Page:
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Medical Physics Seminar – Monday, April 25, 2016

Methods for Identification and Quantification of Bone Disease Using PET/CT Images

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speaker

Timothy G. Perk (student of Dr. Robert Jeraj)
Research Assistant, Dept of Medical Physics, UW-School of Medicine & Public Health, Madison, WI - USA

Current methods for assessing bone disease do not fully characterize disease because they look at only small regions of the disease or a few bone lesions as it is impractical to manually analyze the whole disease burden. These methods fail to account for the heterogeneity of disease throughout the skeleton, which shows a need for automated methods for comprehensive analysis. This seminar will focus on some of our work in automated analysis of 18F Sodium Fluoride PET/CT images. Current methods of automated lesion detection employ a whole body SUV threshold, which has been shown to either exclude certain lesions or include background bone uptake. This seminar will cover our development of a bone-specific variable SUV thresholding method for locating disease that optimizes the balance between the exclusion of background uptake and detection of bone lesions. Additionally, we have developed a radiomics-based machine learning classification algorithm for differentiating between benign and malignant bone lesions, which is a process that previously required manual physician classification.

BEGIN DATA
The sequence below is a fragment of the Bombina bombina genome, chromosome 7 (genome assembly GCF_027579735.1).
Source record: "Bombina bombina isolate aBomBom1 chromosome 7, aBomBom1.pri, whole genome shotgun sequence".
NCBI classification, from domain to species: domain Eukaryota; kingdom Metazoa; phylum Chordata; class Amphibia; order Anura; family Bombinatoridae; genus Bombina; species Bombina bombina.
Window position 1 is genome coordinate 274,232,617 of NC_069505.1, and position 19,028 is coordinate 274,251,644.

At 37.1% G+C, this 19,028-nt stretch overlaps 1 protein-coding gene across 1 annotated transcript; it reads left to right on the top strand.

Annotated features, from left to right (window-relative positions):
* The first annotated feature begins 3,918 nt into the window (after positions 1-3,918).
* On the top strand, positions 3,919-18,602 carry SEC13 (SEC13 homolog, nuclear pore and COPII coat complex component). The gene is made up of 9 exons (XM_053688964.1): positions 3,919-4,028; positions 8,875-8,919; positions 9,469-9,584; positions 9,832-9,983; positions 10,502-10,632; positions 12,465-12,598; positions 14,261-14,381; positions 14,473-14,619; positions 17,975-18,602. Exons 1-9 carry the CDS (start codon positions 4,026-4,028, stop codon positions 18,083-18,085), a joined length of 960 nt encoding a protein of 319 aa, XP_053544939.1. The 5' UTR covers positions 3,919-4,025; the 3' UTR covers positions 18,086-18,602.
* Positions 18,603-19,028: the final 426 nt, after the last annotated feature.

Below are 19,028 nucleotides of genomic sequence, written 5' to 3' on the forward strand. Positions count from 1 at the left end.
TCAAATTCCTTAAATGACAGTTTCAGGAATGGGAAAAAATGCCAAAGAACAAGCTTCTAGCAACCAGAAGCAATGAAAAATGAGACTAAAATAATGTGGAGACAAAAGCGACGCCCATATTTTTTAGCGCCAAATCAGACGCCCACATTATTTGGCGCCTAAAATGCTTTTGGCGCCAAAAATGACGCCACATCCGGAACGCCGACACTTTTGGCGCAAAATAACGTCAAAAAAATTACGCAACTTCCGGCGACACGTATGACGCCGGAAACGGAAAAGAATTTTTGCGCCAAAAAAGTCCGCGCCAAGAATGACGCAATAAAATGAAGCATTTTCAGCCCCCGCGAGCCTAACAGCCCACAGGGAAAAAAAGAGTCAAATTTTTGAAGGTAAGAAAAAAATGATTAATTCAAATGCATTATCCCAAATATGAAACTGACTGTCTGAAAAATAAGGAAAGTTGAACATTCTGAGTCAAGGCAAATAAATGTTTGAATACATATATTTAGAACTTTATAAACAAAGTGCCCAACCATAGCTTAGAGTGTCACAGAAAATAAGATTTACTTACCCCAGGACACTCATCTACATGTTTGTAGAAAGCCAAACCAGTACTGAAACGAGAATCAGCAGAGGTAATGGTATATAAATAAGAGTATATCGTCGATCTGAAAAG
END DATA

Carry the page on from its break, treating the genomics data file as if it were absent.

Modular Multi-Source X-Ray Tube for Computed Tomography Applications

speaker

Brandon P. Walker (student of Dr. Guang-Hong Chen, Dr. T. Rockwell Mackie, and Kevin Eliceiri) )
Research Assistant, Dept of Medical Physics, UW-School of Medicine & Public Health, Madison, WI - USA

Computed tomography (CT) has become a crucial tool for non-invasive imaging and diagnosis of disease, but the geometry of a modern CT scanner is essentially the same as was used 30 years ago. Progress towards better temporal resolution in CT and superior image quality in cone beam CT is being limited by adherence to an outdated data acquisition geometry in which a single x-ray tube and detector rotate around the patient. A new multi-source x-ray tube was designed in a modular form factor to push the barriers of high-speed CT and spur growth in emerging imaging applications. This technology can be used as the basis for a stationary high-speed CT scanner, a system for generating a virtual fan-beam for dose reduction, or for reducing scatter radiation in cone-beam CT utilizing a tetrahedron beam CT geometry. A 2.4 kW benchtop system is currently being built to show proof of concept for the tube.


Location: 1345 HSLC (Health Sciences Learning Center), 750 Highland Ave., Madison, WI 53705

Time: 4:00pm-5:00pm



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